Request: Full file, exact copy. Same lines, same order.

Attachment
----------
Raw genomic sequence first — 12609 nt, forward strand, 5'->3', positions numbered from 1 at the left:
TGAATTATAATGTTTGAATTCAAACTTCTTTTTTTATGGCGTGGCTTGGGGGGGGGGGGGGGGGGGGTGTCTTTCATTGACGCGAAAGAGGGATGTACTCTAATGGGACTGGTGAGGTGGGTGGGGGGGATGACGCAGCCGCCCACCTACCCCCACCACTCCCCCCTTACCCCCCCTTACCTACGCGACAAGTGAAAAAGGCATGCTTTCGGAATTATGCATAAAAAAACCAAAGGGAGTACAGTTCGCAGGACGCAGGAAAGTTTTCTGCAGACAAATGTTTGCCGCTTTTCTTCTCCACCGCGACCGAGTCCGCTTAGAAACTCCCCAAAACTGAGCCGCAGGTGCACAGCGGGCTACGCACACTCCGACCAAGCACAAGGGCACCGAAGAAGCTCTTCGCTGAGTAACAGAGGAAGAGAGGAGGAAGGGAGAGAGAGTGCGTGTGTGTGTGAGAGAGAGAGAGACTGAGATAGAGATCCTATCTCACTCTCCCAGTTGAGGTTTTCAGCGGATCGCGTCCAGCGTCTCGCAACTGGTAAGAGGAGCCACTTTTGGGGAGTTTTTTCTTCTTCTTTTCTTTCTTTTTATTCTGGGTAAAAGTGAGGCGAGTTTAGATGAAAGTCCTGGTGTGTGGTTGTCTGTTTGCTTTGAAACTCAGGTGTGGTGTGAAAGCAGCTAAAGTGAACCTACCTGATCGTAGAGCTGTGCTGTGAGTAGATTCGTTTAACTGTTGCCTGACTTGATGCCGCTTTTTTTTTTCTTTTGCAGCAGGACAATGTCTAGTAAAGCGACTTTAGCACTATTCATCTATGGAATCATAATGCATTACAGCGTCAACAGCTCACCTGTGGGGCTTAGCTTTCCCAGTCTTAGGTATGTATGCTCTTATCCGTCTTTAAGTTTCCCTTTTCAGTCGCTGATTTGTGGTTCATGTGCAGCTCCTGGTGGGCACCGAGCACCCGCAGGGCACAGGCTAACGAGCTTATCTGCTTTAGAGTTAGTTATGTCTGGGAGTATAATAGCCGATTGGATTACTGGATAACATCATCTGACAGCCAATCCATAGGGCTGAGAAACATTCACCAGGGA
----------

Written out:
Raw genomic sequence first — 12609 nt, forward strand, 5'->3', positions numbered from 1 at the left:
TGAATTATAATGTTTGAATTCAAACTTCTTTTTTTATGGCGTGGCTTGGGGGGGGGGGGGGGGGGGGTGTCTTTCATTGACGCGAAAGAGGGATGTACTCTAATGGGACTGGTGAGGTGGGTGGGGGGGATGACGCAGCCGCCCACCTACCCCCACCACTCCCCCCTTACCCCCCCTTACCTACGCGACAAGTGAAAAAGGCATGCTTTCGGAATTATGCATAAAAAAACCAAAGGGAGTACAGTTCGCAGGACGCAGGAAAGTTTTCTGCAGACAAATGTTTGCCGCTTTTCTTCTCCACCGCGACCGAGTCCGCTTAGAAACTCCCCAAAACTGAGCCGCAGGTGCACAGCGGGCTACGCACACTCCGACCAAGCACAAGGGCACCGAAGAAGCTCTTCGCTGAGTAACAGAGGAAGAGAGGAGGAAGGGAGAGAGAGTGCGTGTGTGTGTGAGAGAGAGAGAGACTGAGATAGAGATCCTATCTCACTCTCCCAGTTGAGGTTTTCAGCGGATCGCGTCCAGCGTCTCGCAACTGGTAAGAGGAGCCACTTTTGGGGAGTTTTTTCTTCTTCTTTTCTTTCTTTTTATTCTGGGTAAAAGTGAGGCGAGTTTAGATGAAAGTCCTGGTGTGTGGTTGTCTGTTTGCTTTGAAACTCAGGTGTGGTGTGAAAGCAGCTAAAGTGAACCTACCTGATCGTAGAGCTGTGCTGTGAGTAGATTCGTTTAACTGTTGCCTGACTTGATGCCGCTTTTTTTTTTCTTTTGCAGCAGGACAATGTCTAGTAAAGCGACTTTAGCACTATTCATCTATGGAATCATAATGCATTACAGCGTCAACAGCTCACCTGTGGGGCTTAGCTTTCCCAGTCTTAGGTATGTATGCTCTTATCCGTCTTTAAGTTTCCCTTTTCAGTCGCTGATTTGTGGTTCATGTGCAGCTCCTGGTGGGCACCGAGCACCCGCAGGGCACAGGCTAACGAGCTTATCTGCTTTAGAGTTAGTTATGTCTGGGAGTATAATAGCCGATTGGATTACTGGATAACATCATCTGACAGCCAATCCATAGGGCTGAGAAACATTCACCAGGGA